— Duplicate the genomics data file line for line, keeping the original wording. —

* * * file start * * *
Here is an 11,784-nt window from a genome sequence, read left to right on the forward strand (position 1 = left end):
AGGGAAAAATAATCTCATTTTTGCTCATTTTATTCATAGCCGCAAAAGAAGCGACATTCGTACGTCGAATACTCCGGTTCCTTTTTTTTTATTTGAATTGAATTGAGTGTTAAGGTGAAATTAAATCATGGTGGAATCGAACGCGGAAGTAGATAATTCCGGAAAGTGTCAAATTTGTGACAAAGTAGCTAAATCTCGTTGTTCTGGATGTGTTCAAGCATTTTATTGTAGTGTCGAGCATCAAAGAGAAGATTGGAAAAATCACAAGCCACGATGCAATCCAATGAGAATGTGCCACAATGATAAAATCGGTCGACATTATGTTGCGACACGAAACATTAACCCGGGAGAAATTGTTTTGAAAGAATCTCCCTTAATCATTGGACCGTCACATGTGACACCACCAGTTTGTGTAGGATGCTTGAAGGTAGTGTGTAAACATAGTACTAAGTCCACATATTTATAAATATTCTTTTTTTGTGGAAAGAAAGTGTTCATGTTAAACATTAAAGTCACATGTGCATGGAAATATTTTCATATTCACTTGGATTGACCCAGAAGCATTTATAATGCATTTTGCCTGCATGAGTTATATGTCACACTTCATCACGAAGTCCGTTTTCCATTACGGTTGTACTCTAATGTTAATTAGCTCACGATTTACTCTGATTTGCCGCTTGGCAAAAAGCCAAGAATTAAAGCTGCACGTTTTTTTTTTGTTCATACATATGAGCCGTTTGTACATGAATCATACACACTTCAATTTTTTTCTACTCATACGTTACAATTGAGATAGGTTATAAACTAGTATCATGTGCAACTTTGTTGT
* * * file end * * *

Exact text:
Here is an 11,784-nt window from a genome sequence, read left to right on the forward strand (position 1 = left end):
AGGGAAAAATAATCTCATTTTTGCTCATTTTATTCATAGCCGCAAAAGAAGCGACATTCGTACGTCGAATACTCCGGTTCCTTTTTTTTTATTTGAATTGAATTGAGTGTTAAGGTGAAATTAAATCATGGTGGAATCGAACGCGGAAGTAGATAATTCCGGAAAGTGTCAAATTTGTGACAAAGTAGCTAAATCTCGTTGTTCTGGATGTGTTCAAGCATTTTATTGTAGTGTCGAGCATCAAAGAGAAGATTGGAAAAATCACAAGCCACGATGCAATCCAATGAGAATGTGCCACAATGATAAAATCGGTCGACATTATGTTGCGACACGAAACATTAACCCGGGAGAAATTGTTTTGAAAGAATCTCCCTTAATCATTGGACCGTCACATGTGACACCACCAGTTTGTGTAGGATGCTTGAAGGTAGTGTGTAAACATAGTACTAAGTCCACATATTTATAAATATTCTTTTTTTGTGGAAAGAAAGTGTTCATGTTAAACATTAAAGTCACATGTGCATGGAAATATTTTCATATTCACTTGGATTGACCCAGAAGCATTTATAATGCATTTTGCCTGCATGAGTTATATGTCACACTTCATCACGAAGTCCGTTTTCCATTACGGTTGTACTCTAATGTTAATTAGCTCACGATTTACTCTGATTTGCCGCTTGGCAAAAAGCCAAGAATTAAAGCTGCACGTTTTTTTTTTGTTCATACATATGAGCCGTTTGTACATGAATCATACACACTTCAATTTTTTTCTACTCATACGTTACAATTGAGATAGGTTATAAACTAGTATCATGTGCAACTTTGTTGT